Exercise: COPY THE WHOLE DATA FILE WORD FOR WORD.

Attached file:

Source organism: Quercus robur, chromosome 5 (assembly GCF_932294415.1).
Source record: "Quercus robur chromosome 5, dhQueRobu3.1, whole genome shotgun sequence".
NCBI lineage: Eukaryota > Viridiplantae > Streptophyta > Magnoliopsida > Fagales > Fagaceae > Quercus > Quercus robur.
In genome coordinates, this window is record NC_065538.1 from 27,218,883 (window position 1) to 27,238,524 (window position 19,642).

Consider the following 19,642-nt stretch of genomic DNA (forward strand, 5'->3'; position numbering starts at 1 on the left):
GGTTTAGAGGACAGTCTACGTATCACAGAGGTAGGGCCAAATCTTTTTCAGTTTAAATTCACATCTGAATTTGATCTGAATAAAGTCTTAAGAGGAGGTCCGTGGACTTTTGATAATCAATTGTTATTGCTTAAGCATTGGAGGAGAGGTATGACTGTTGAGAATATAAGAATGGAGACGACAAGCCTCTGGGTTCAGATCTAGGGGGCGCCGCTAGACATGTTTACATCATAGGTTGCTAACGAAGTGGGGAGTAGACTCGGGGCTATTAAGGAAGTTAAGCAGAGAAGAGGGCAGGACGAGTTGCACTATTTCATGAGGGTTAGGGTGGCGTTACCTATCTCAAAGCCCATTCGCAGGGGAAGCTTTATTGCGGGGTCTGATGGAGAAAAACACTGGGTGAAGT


Source organism: Quercus robur, chromosome 5 (assembly GCF_932294415.1).
Source record: "Quercus robur chromosome 5, dhQueRobu3.1, whole genome shotgun sequence".
NCBI lineage: Eukaryota > Viridiplantae > Streptophyta > Magnoliopsida > Fagales > Fagaceae > Quercus > Quercus robur.
In genome coordinates, this window is record NC_065538.1 from 27,218,883 (window position 1) to 27,238,524 (window position 19,642).

Consider the following 19,642-nt stretch of genomic DNA (forward strand, 5'->3'; position numbering starts at 1 on the left):
GGTTTAGAGGACAGTCTACGTATCACAGAGGTAGGGCCAAATCTTTTTCAGTTTAAATTCACATCTGAATTTGATCTGAATAAAGTCTTAAGAGGAGGTCCGTGGACTTTTGATAATCAATTGTTATTGCTTAAGCATTGGAGGAGAGGTATGACTGTTGAGAATATAAGAATGGAGACGACAAGCCTCTGGGTTCAGATCTAGGGGGCGCCGCTAGACATGTTTACATCATAGGTTGCTAACGAAGTGGGGAGTAGACTCGGGGCTATTAAGGAAGTTAAGCAGAGAAGAGGGCAGGACGAGTTGCACTATTTCATGAGGGTTAGGGTGGCGTTACCTATCTCAAAGCCCATTCGCAGGGGAAGCTTTATTGCGGGGTCTGATGGAGAAAAACACTGGGTGAAGT